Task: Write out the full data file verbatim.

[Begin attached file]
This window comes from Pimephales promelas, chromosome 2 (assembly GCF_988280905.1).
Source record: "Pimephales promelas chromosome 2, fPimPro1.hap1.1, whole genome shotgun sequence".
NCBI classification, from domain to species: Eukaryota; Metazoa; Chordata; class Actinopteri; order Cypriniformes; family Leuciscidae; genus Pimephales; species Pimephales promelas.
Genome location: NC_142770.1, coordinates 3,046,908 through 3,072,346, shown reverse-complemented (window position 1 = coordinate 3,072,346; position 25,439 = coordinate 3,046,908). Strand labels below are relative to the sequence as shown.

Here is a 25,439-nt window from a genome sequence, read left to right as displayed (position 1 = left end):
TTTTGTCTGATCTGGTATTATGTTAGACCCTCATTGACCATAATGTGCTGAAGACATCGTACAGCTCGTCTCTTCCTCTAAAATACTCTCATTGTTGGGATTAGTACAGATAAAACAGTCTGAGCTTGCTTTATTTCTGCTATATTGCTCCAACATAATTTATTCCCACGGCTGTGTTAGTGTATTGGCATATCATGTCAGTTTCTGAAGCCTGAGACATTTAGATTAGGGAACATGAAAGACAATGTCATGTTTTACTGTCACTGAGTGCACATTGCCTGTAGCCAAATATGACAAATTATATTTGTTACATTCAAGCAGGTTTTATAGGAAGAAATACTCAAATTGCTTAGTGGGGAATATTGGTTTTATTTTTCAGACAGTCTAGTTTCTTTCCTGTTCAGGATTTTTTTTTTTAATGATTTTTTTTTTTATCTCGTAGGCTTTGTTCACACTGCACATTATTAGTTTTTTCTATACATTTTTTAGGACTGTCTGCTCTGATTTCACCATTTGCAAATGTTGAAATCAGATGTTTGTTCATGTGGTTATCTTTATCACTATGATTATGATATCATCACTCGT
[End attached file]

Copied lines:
This window comes from Pimephales promelas, chromosome 2 (assembly GCF_988280905.1).
Source record: "Pimephales promelas chromosome 2, fPimPro1.hap1.1, whole genome shotgun sequence".
NCBI classification, from domain to species: Eukaryota; Metazoa; Chordata; class Actinopteri; order Cypriniformes; family Leuciscidae; genus Pimephales; species Pimephales promelas.
Genome location: NC_142770.1, coordinates 3,046,908 through 3,072,346, shown reverse-complemented (window position 1 = coordinate 3,072,346; position 25,439 = coordinate 3,046,908). Strand labels below are relative to the sequence as shown.

Here is a 25,439-nt window from a genome sequence, read left to right as displayed (position 1 = left end):
TTTTGTCTGATCTGGTATTATGTTAGACCCTCATTGACCATAATGTGCTGAAGACATCGTACAGCTCGTCTCTTCCTCTAAAATACTCTCATTGTTGGGATTAGTACAGATAAAACAGTCTGAGCTTGCTTTATTTCTGCTATATTGCTCCAACATAATTTATTCCCACGGCTGTGTTAGTGTATTGGCATATCATGTCAGTTTCTGAAGCCTGAGACATTTAGATTAGGGAACATGAAAGACAATGTCATGTTTTACTGTCACTGAGTGCACATTGCCTGTAGCCAAATATGACAAATTATATTTGTTACATTCAAGCAGGTTTTATAGGAAGAAATACTCAAATTGCTTAGTGGGGAATATTGGTTTTATTTTTCAGACAGTCTAGTTTCTTTCCTGTTCAGGATTTTTTTTTTTAATGATTTTTTTTTTTATCTCGTAGGCTTTGTTCACACTGCACATTATTAGTTTTTTCTATACATTTTTTAGGACTGTCTGCTCTGATTTCACCATTTGCAAATGTTGAAATCAGATGTTTGTTCATGTGGTTATCTTTATCACTATGATTATGATATCATCACTCGT